Teratogens are substances or other factors that can cause congenital abnormalities, which are also called birth defects. Usually these abnormalities arise in the third to eighth weeks of pregnancy, when the major organ systems are forming. Examples of teratogens include certain chemicals, medications, and infections or other diseases in the mother.
Chemicals and medications
It is difficult to determine whether a particular chemical or medication causes congenital abnormalities. This is because many women take medications during pregnancy, and most studies have to rely on the mother’s memory of what she took while she was pregnant. One notable exception is thalidomide, a medication used to treat morning sickness, which was found in the 1960s to cause total or partial absence of the arms or legs in babies.
Some other medications are known to cause congenital abnormalities:
- Aminopterin is a drug that is used to treat cancerous tumours. Aminopterin blocks folic acid, and folic acid is important for production of DNA and cell growth. Therefore, folic acid helps prevent many birth defects, most notably neural tube defects. Neural tube defects are problems with the development of the brain or spinal cord. The use of aminopterin during pregnancy can lead to brain abnormalities such as anencephaly, where all or part of the brain is missing, or hydrocephalus, which is a build-up of fluid in the brain. This drug can also cause facial abnormalities such as cleft lip and cleft palate.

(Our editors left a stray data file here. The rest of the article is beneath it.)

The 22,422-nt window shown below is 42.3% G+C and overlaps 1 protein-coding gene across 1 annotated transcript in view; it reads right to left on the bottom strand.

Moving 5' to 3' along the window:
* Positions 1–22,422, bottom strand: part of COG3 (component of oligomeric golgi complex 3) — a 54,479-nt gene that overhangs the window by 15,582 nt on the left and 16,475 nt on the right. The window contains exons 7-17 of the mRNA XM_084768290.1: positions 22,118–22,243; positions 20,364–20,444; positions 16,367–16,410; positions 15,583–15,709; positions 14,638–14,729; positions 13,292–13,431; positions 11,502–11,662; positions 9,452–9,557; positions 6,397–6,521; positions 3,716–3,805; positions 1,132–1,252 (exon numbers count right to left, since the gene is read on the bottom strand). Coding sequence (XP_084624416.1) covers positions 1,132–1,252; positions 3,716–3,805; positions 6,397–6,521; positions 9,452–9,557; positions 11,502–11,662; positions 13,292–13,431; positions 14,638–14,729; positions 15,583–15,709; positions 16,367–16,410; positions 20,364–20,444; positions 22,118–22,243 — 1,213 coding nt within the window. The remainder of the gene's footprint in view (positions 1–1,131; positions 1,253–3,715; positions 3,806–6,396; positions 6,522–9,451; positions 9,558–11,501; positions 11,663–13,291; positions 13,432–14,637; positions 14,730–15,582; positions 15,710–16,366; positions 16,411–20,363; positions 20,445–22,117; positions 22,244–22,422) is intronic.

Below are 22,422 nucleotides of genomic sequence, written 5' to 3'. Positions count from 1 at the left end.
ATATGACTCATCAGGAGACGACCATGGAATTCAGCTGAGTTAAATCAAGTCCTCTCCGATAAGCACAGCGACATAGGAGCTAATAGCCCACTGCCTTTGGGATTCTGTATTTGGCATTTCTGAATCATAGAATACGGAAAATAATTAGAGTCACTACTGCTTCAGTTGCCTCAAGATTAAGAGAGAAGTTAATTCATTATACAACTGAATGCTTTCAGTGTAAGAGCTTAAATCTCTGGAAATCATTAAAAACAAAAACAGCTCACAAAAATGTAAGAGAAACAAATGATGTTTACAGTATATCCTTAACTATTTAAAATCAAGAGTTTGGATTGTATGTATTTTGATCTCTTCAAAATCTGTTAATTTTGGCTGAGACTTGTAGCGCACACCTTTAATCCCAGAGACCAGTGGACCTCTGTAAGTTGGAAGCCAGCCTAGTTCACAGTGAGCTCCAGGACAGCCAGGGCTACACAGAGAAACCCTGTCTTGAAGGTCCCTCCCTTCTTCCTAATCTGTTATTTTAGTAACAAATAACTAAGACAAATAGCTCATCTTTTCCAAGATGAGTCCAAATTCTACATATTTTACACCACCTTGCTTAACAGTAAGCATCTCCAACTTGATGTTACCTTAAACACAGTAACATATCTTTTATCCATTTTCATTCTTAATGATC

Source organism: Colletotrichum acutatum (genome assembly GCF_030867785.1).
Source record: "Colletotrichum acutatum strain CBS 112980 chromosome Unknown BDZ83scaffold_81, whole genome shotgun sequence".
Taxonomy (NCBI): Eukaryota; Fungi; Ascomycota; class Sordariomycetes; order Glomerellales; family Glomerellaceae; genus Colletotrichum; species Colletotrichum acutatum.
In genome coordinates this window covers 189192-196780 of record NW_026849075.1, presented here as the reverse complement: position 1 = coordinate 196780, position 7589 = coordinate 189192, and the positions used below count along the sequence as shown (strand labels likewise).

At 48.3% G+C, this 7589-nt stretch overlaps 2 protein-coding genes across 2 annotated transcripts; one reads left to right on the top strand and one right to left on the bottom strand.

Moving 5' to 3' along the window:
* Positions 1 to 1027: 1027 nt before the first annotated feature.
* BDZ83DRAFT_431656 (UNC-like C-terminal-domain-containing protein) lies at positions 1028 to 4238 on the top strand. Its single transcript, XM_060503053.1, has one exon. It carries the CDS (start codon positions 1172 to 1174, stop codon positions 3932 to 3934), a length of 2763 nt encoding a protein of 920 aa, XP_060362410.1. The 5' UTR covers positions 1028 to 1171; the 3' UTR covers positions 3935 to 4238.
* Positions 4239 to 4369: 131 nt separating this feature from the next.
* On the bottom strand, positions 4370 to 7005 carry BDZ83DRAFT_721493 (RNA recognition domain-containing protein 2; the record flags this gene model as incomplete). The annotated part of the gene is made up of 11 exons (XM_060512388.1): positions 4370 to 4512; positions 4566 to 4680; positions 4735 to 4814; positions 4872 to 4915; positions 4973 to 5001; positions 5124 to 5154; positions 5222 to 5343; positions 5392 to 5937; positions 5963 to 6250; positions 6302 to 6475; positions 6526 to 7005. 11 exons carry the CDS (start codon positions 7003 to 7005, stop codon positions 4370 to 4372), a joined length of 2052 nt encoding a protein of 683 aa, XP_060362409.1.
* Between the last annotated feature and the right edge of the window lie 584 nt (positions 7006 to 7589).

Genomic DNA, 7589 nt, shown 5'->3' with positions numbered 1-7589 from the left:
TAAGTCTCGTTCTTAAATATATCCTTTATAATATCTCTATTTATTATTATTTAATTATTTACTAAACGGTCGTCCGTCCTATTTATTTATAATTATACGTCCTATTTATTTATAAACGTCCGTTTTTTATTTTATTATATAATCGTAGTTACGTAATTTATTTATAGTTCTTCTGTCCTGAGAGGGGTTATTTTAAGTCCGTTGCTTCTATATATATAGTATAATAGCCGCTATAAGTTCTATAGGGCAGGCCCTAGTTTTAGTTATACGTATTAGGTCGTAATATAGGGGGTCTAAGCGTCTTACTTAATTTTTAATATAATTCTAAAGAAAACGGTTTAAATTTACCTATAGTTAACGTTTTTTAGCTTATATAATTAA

- Some anti-epileptic drugs are associated with a wide array of birth defects, such as cardiovascular abnormalities, cleft palate, and microcephaly, which is a condition where the brain is too small. These drugs include phenytoin, valproic acid, and trimethadione. Women with epilepsy need special monitoring and care during pregnancy, which may include a change in medication.
- Warfarin, a blood-thinning drug, is a teratogen. Warfarin can cause central nervous system defects, including mental retardation, as well as problems with the optic nerves.
- Drugs called angiotensin-converting enzyme (ACE) inhibitors, which are used to treat high blood pressure, can cause a number of problems during pregnancy. ACE inhibitors can cause fetal growth restriction, problems with the baby’s kidneys, and sometimes death of the baby during pregnancy.